Legal experts say that Judge Bolton's ruling will "withstand challenges." From Arizona Capitol Times:
Constitutional experts and immigration attorneys said it’s impossible to predict how the 9th Circuit will react, especially because no one knows which three of the appellate court’s 29 judges will hear the case.

But Bolton’s 36-page order bolstered her reputation as a judge who puts a great deal of thought into her decisions, attorneys and legal scholars said, and the detailed analysis she gave for why she blocked portions of S1070 was an ominous sign for the law’s supporters.

“What that tells you is if you and I were to go to Las Vegas on this thing, we’d bet on the (federal) government side at this point, because they’re going to be the appellee,” said attorney Tim Berg, of the law firm Fennemore Craig.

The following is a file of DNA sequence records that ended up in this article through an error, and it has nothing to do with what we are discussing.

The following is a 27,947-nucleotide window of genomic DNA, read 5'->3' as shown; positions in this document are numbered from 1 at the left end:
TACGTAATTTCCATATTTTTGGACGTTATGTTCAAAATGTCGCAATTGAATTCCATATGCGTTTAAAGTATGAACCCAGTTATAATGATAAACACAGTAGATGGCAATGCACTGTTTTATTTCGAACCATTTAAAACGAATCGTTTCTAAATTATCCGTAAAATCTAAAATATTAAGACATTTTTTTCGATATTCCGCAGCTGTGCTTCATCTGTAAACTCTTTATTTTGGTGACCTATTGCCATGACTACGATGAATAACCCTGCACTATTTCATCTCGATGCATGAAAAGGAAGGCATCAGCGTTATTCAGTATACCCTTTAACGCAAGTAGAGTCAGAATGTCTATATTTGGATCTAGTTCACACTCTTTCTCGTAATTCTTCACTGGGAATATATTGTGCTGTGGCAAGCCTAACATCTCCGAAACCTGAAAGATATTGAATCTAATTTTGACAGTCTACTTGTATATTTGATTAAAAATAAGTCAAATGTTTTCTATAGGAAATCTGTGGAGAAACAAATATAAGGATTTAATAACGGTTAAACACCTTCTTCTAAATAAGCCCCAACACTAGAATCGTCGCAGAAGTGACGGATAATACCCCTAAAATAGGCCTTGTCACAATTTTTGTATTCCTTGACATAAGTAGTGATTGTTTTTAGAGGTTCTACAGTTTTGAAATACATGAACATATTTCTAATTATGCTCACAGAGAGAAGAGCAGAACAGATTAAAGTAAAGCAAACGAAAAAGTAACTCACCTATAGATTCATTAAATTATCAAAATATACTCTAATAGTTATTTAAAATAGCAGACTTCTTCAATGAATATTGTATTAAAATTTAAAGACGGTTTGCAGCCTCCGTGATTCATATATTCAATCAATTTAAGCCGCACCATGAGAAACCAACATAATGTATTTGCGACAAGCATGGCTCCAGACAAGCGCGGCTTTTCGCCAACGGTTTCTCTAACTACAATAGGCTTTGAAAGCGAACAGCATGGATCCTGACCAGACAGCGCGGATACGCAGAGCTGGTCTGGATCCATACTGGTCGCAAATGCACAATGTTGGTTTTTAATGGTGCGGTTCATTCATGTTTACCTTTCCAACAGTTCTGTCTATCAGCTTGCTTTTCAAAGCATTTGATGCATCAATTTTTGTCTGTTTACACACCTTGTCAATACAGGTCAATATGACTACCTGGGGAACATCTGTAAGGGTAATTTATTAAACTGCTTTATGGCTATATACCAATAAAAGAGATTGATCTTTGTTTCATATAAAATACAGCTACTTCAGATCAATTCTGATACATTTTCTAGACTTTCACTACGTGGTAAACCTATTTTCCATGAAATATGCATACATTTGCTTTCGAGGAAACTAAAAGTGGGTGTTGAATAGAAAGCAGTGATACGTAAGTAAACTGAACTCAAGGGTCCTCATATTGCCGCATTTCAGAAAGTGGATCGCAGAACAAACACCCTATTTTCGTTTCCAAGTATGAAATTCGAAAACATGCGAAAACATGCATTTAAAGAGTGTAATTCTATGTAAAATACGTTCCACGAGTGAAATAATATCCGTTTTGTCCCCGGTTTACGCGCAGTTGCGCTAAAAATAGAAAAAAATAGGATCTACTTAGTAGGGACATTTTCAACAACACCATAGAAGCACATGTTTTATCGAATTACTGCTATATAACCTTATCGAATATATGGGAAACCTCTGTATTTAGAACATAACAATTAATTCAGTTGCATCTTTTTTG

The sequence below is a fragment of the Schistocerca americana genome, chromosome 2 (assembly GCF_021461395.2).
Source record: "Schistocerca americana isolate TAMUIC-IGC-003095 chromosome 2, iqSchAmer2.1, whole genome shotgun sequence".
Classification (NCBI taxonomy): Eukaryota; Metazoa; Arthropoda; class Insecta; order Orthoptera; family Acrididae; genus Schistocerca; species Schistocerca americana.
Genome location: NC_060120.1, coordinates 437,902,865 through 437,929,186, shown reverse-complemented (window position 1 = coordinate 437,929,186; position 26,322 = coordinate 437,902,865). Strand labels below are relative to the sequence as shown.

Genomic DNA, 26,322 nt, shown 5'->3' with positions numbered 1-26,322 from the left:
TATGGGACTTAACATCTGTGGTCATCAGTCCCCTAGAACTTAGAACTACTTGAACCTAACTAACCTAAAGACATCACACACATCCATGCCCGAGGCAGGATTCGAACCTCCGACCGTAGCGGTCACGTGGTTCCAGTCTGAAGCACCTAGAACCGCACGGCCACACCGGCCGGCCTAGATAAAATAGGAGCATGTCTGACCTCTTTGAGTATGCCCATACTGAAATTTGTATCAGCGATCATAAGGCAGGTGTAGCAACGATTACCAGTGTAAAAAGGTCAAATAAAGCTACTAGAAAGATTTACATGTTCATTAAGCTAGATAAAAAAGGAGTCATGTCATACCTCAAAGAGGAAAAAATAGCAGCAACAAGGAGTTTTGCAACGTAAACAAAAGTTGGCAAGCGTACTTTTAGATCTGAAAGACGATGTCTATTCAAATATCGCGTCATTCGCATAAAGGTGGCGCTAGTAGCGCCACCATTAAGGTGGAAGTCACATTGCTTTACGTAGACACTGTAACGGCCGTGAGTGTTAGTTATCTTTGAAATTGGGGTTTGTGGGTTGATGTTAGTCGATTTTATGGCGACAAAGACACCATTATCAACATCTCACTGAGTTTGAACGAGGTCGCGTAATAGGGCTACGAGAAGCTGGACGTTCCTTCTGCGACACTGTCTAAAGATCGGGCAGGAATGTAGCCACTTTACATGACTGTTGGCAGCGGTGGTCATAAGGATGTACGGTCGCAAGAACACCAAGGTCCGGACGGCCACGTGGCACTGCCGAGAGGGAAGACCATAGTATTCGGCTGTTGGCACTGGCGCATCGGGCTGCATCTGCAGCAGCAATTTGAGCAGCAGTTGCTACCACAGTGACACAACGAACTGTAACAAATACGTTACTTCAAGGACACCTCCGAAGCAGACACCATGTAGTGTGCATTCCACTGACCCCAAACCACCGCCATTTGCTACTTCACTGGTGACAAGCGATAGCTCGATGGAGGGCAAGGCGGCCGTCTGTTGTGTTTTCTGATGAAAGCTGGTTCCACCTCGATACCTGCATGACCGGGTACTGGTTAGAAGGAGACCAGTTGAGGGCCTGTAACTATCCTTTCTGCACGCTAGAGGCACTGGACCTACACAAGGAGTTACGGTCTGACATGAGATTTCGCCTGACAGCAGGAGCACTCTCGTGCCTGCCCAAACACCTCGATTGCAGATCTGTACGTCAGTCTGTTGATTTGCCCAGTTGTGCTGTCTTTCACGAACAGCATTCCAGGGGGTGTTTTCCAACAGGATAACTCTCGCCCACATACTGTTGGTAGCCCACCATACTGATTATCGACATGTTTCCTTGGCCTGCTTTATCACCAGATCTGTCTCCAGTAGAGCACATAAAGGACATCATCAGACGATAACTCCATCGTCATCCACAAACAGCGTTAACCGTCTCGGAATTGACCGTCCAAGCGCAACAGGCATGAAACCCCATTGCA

Bolton wrote her opinion with the knowledge that it would be challenged and examined by higher courts, said University of Arizona law professor Jack Chin. He said the injunction order will likely stand because it relies on what he called a mainstream legal view that immigration law is a federal prerogative, and anything that interferes with that undermines federal preemption.

Berg said appellate courts stand with the original ruling in about two-thirds of all cases. Unless the 9th Circuit finds some serious flaw in her reasoning, he said, it is unlikely to overrule her injunction.
The U.S. Department of Justice issued the following statement regarding Wednesday's ruling: